Knee > Fractured Shinbone

What is a Fractured Shinbone at the Knee?

The top part of the shinbone, where it becomes part of the knee joint, is known as the tibial plateau- the top of the tibia. The tibia bears more of the body's weight than any other bone. The shinbone can be broken where it joins the knee. There are two types of tibial plateau fractures: articular and non-articular. Both affect knee alignment and stability. Articular fractures also affect movement, while non-articular fractures affect strength.


It takes a severe blow to fracture the tibial plateau. In sports, it can happen in football and soccer head-on collisions. However, the injury is most commonly seen as the result of car accidents or falls from considerable heights. Elderly people are particularly susceptible because of bone density loss and their vulnerability in falling. Tibial plateau fractures account for about one percent of all fractures, but eight percent of fractures among the elderly.

Orthopedic Evaluation  

There usually are three parts to an orthopedic evaluation: medical history, a physical examination, and tests that your physician may order.


Your doctor will likely ask you how you injured your knee, how it has been feeling since the injury, and if your knee has been previously injured. That can help indicate whether there may be other injuries around the area. Physicians also typically ask about other conditions, such as diabetes and allergies, and medications currently being taken. The doctor may also ask about your physical and athletic goals- information that will help him decide what treatment might be best for you in achieving those goals.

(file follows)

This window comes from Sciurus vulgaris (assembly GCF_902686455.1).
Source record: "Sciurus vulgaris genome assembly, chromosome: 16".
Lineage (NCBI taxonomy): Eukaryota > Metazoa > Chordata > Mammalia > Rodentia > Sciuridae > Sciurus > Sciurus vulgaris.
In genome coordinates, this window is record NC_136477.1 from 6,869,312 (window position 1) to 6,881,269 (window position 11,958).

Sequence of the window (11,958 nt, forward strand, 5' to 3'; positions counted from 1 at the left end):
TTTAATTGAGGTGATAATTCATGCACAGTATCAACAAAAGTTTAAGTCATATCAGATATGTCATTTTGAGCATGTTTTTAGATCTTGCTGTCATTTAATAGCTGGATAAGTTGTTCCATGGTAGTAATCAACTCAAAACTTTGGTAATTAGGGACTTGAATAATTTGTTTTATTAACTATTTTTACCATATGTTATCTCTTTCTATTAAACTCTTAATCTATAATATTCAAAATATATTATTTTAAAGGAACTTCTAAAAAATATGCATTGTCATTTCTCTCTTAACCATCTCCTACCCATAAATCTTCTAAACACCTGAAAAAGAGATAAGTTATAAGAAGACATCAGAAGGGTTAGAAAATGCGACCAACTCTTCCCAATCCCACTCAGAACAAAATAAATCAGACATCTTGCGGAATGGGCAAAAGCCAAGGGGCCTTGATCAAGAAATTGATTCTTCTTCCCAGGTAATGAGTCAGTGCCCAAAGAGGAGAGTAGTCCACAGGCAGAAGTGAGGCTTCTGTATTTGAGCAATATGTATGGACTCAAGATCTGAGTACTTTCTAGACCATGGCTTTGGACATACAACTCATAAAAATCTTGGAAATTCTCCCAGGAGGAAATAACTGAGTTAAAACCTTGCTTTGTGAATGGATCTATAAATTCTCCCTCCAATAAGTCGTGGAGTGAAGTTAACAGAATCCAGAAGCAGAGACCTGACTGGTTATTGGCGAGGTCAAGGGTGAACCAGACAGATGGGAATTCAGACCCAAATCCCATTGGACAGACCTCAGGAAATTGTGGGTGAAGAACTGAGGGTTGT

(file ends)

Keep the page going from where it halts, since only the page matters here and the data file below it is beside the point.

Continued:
A physician usually can diagnose a fractured shinbone (tibia plateau) by feeling around the area, identifying the break and the point where it is most tender. Your physician likely will ask you to extend your knee, possibly after giving you a local anesthetic to eliminate pain, to help determine whether there may be additional injuries in and around your knee.


X-rays, taken from several angles, are the best way to determine the extent of a fractured shinbone and to identify or rule out additional injuries. MRI (magnetic resonance imaging) or CT scan, commonly referred to as a CAT scan, may also be requested to see the details of the fracture and to help identify or rule out additional injuries.


   Imaging techniques

Closed Reduction and Casting
Open Reduction and Internal Fixation
Closed Reduction and External Fixation
Limited open Reduction with Internal/External Fixation
Arthoscopic-assisted Reduction with Internal/External Fixation

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